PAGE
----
Hard Candy_sizedThe summer my older son was about to turn three, I took him to the library of the college that had just given me one year’s grace to find another position. Such things were supposed to be confidential, but the librarian knew I would not return in September or, at the latest, be gone the following June. “I’m sorry to hear the news,” she said, and smiled at Derek, who followed me through fiction and poetry as if he were on a leash.

Though the library was empty except for the three of us, Derek whispered when we emerged from the stacks near the two small artificial palm trees that flanked the entrance to the periodical room. “May I touch today?” Derek said, and I said “Sure,” whispering myself and glancing back to see that the librarian seemed charmed.

Derek petted the fronds and held them for me to touch, and a minute later, when my son had behaved better, I guessed, than any other faculty child in the librarian’s memory, she offered Derek a piece of candy.

I nodded, lost in imagining a shelf of my future books in this library and a thousand others. The candy looked to be lemon flavored. A sourball. I smiled when Derek said, “Thank you” and popped it into his mouth. The librarian turned back to the rhythm of processing books returned by students eager to be rid of them as the semester ended. “It’s good,” Derek whispered, pointing at his mouth. And then, before he had crossed the lobby to where I was standing, Derek suddenly stopped and stiffened, turning mute and flushed.

I raced to where Derek was standing and pounded on his back at once, resorting to what my father had taught me at a Boy Scout meeting years before the Heimlich maneuver was printed with illustrations for a kitchen wall chart.

Nothing. Not a sound but my open palm slapping my son’s back, the tone turning deeper when I closed my hand into a fist and thumped.

“Turn him upside down,” the librarian shouted, and the advice made such enormous good sense that I grabbed Derek’s legs, lifting and flipping him. With one arm, I hugged my son’s legs against my chest and pounded again on his back, using my fist, Derek’s face slapping against my thighs until, after the third thump, the lemon candy spurted out onto the blue carpet between my black shoes.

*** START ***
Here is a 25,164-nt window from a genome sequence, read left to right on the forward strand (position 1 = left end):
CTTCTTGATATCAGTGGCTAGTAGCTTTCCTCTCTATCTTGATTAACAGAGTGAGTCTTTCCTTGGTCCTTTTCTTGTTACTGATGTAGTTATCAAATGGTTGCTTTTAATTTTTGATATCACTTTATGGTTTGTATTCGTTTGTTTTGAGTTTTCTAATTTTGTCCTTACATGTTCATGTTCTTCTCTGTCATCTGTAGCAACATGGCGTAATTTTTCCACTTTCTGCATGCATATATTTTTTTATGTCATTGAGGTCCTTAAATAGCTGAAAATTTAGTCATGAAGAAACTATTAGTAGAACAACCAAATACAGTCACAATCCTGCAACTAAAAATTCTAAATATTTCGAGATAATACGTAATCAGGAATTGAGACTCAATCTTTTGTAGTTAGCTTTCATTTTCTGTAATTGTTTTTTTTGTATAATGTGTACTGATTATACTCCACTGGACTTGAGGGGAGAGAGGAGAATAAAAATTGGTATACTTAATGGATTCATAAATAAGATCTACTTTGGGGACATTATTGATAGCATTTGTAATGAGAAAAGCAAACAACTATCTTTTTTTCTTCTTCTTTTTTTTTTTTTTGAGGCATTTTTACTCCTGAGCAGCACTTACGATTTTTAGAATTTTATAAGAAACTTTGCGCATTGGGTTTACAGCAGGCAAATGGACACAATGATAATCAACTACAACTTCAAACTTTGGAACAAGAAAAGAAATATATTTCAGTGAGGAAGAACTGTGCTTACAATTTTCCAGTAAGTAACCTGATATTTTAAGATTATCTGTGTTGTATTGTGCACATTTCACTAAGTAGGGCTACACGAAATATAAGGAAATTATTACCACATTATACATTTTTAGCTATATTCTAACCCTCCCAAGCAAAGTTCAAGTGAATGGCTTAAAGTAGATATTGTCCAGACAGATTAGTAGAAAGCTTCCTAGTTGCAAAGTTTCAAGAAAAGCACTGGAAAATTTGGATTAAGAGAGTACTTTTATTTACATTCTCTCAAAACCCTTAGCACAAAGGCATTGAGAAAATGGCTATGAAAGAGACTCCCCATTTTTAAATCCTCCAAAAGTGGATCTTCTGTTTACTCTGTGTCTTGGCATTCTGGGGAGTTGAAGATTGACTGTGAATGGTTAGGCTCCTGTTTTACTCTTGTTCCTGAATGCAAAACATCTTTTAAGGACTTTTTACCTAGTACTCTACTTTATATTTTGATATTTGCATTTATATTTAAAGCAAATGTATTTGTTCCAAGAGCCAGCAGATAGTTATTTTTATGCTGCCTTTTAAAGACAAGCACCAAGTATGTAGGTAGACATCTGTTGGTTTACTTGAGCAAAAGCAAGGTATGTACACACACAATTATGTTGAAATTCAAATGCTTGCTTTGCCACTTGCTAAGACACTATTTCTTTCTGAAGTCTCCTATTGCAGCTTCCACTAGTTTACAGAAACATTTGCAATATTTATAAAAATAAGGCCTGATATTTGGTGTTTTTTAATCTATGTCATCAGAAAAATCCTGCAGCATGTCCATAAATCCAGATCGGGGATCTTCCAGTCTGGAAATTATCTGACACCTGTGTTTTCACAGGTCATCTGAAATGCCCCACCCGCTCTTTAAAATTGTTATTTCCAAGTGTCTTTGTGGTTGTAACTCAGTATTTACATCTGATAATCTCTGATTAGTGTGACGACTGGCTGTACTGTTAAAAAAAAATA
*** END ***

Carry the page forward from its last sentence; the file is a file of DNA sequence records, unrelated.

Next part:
The librarian and I looked long and hard at that candy and each other, neither of us speaking until she said, “I didn’t think.” I memorized the size and shape of the moist hardball for ten seconds before I led my son into the late spring afternoon without saying another word to the woman who had nearly killed him.

I strapped Derek into his car seat. He kicked his feet and looked past me toward the deserted parking lot. I tested the metal clasp. Though it held, something felt odd about it, and I unlocked it and hooked it a second time, tugging the strap twice. “There,” I said, touching the clasp again, examining the seatbelt strap as it crossed Derek’s body, pulling it away from his throat.

Gary Fincke‘s latest book is The History of Permanence (2011), which won the Stephen F. Austin Poetry Prize. His memoir The Canals of Mars was published by Michigan State in 2010. He is the Charles Degenstein Professor of Creative Writing at Susquehanna University.

Photo by Annie Agnone